20p12.2, PAK7 0.023 0.007 0.052 0.047 22 10 0.0002, 11.3, (3.7, ∞) 
2cen-q13, COX5B ANKRD36B ACTRIB 12 0.001 0.0001 NS       
3p25.1, ZFYVE20 MRPS25 0.011 0.0002 NS       
Locus Discovery
 
Replication 1
 
Replication 2
 
Combined analysis
 
Chr Position Gene(s) Irish SZ cases (n = 1564) Irish controls (n = 1748) P-valuea UK 58C + NBS controls (n = 5196) P-valuea ISC SZ cases (n = 3111) ISC controls (n = 2267) P-valueb BPD cases (n = 2243) UK controls (n = 10 769) P-valueb Irish and UK cases (n = 11 707)c (including 6223 CLOZUK samples) Irish and UK controls (n = 21 204)d (including 7703 WTCCC2 controls) P-valueb OR (95% CI) 
20p12.2, PAK7 0.023 0.007 0.052 0.047 22 10 0.0002, 11.3, (3.7, ∞) 
2cen-q13, COX5B ANKRD36B ACTRIB 12 0.001 0.0001 NS       
3p25.1, ZFYVE20 MRPS25 0.011 0.0002 NS       

aFisher's exact test (two-tailed P-value).

bOne-sided CMH test used for replication and combined analyses due to multisite nature of samples. NS, non-significant (P > 0.1).

cExcludes non-Irish and non-UK cases (n = 1434) and controls (n = 1283) from the ISC Replication 1 sample.

dIncludes 2507 additional UK controls from the People of the British Isles (POBI study) with two PAK7 duplication carriers which were unavailable at the time of discovery analysis.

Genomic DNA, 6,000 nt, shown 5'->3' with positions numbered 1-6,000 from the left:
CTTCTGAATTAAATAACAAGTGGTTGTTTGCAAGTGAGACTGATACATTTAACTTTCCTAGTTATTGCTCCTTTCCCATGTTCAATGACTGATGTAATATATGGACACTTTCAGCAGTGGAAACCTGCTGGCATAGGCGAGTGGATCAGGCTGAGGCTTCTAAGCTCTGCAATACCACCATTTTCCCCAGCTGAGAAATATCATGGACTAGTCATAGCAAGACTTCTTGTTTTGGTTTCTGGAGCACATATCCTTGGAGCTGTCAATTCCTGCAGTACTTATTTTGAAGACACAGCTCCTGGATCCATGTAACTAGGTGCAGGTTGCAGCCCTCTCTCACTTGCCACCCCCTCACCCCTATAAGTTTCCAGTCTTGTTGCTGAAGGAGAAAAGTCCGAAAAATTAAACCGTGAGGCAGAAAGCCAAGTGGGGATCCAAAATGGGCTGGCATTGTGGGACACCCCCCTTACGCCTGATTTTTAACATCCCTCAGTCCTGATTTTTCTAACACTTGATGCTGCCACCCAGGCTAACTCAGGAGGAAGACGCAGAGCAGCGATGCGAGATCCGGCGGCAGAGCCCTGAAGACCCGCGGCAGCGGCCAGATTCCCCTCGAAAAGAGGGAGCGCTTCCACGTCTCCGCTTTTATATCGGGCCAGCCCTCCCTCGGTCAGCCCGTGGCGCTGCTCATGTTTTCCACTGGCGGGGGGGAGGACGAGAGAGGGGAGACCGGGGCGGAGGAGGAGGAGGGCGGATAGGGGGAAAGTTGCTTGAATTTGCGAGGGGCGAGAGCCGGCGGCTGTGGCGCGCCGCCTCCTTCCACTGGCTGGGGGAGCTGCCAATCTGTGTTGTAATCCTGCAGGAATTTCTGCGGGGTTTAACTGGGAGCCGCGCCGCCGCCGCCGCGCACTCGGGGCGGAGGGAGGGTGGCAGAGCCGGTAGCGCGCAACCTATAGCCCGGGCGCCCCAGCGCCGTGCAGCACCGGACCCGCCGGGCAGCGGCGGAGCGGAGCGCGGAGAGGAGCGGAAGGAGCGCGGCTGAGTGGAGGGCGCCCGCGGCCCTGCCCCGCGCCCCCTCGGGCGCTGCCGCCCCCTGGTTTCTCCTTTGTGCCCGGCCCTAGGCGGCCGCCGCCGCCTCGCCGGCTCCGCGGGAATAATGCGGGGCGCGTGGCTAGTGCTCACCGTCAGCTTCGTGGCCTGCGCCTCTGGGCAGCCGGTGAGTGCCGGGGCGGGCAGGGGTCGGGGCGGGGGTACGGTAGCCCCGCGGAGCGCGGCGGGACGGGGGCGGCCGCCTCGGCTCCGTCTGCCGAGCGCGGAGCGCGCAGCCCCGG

Replication phase association evidence at chr20p12.2

Three loci were carried forward for replication (Table 1) in the independent International Schizophrenia Consortium (ISC) dataset of 3111 cases and 2267 controls from the UK, Portugal, Sweden and Bulgaria (8). Only the chr20p12.2 locus containing p21 Protein-Activated Kinase 7 (PAK7, also known as PAK5) showed evidence for association in the replication sample, with six duplication events, all in UK cases, and none in controls (P = 0.052). Because this is a rare event, and absent in the control population, the reported association result was the most significant P-value obtainable without a larger sample size.

As all of the carriers were identified in samples from the British Isles, we investigated the locus for additional evidence of association in an independent sample of bipolar disorder in the WTCCC1 (n = 1697) (25) and University College London (UCL) (n = 546) samples (26). The controls included independent UK controls from the UCL study (n = 510) and 10 259 cases ascertained for nonpsychiatric disorders in WTCCC1. We identified four duplication carriers in cases and five carriers in the control sample, provided further nominal evidence of association (P = 0.047).

We performed a combined analysis of all Irish/UK subjects including additional psychosis cases from the CLOZUK study (27) (n = 6223) and independent controls from the WTCCC2 UK control sample (n = 7703) (28,29). Combining the evidence across studies, under the assumption of the same effect on risk in each strata, gave a meta-analysis Cochran–Mantel–Haenszel (CMH) P-value = 2 × 10−4 (OR = 11.3, 95% CI = 3.7, ∞) with 22 carriers in 11 707 psychosis cases and 10 carriers in 21 204 controls.

Evidence for a single founder risk mutation at PAK7